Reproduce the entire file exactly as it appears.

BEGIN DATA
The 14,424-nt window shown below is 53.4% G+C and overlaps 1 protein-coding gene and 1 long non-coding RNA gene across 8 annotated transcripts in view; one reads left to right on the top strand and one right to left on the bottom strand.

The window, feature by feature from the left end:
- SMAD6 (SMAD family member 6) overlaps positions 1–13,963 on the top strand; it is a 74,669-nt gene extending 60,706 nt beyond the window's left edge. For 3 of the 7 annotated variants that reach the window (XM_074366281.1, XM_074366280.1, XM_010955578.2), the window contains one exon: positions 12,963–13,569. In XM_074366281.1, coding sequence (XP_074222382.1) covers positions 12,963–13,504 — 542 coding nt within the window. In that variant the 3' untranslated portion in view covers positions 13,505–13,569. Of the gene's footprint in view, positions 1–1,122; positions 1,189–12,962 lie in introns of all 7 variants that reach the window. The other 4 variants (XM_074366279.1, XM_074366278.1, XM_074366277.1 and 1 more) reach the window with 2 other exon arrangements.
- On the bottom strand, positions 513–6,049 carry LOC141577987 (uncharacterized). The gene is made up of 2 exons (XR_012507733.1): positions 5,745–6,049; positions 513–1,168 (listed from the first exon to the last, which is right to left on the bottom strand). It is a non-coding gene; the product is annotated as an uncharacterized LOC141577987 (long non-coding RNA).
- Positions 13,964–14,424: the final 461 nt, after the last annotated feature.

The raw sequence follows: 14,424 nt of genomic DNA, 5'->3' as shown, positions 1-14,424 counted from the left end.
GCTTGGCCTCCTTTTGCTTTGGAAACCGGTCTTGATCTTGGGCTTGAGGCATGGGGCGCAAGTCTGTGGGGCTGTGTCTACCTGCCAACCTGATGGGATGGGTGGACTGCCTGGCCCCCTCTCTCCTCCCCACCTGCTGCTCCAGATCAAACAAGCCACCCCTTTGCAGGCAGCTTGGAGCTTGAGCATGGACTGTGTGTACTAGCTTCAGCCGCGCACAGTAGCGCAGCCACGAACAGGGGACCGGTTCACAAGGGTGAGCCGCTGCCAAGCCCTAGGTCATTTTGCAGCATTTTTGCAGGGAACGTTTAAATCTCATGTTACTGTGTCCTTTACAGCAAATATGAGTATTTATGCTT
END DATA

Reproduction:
The 14,424-nt window shown below is 53.4% G+C and overlaps 1 protein-coding gene and 1 long non-coding RNA gene across 8 annotated transcripts in view; one reads left to right on the top strand and one right to left on the bottom strand.

The window, feature by feature from the left end:
- SMAD6 (SMAD family member 6) overlaps positions 1–13,963 on the top strand; it is a 74,669-nt gene extending 60,706 nt beyond the window's left edge. For 3 of the 7 annotated variants that reach the window (XM_074366281.1, XM_074366280.1, XM_010955578.2), the window contains one exon: positions 12,963–13,569. In XM_074366281.1, coding sequence (XP_074222382.1) covers positions 12,963–13,504 — 542 coding nt within the window. In that variant the 3' untranslated portion in view covers positions 13,505–13,569. Of the gene's footprint in view, positions 1–1,122; positions 1,189–12,962 lie in introns of all 7 variants that reach the window. The other 4 variants (XM_074366279.1, XM_074366278.1, XM_074366277.1 and 1 more) reach the window with 2 other exon arrangements.
- On the bottom strand, positions 513–6,049 carry LOC141577987 (uncharacterized). The gene is made up of 2 exons (XR_012507733.1): positions 5,745–6,049; positions 513–1,168 (listed from the first exon to the last, which is right to left on the bottom strand). It is a non-coding gene; the product is annotated as an uncharacterized LOC141577987 (long non-coding RNA).
- Positions 13,964–14,424: the final 461 nt, after the last annotated feature.

The raw sequence follows: 14,424 nt of genomic DNA, 5'->3' as shown, positions 1-14,424 counted from the left end.
GCTTGGCCTCCTTTTGCTTTGGAAACCGGTCTTGATCTTGGGCTTGAGGCATGGGGCGCAAGTCTGTGGGGCTGTGTCTACCTGCCAACCTGATGGGATGGGTGGACTGCCTGGCCCCCTCTCTCCTCCCCACCTGCTGCTCCAGATCAAACAAGCCACCCCTTTGCAGGCAGCTTGGAGCTTGAGCATGGACTGTGTGTACTAGCTTCAGCCGCGCACAGTAGCGCAGCCACGAACAGGGGACCGGTTCACAAGGGTGAGCCGCTGCCAAGCCCTAGGTCATTTTGCAGCATTTTTGCAGGGAACGTTTAAATCTCATGTTACTGTGTCCTTTACAGCAAATATGAGTATTTATGCTT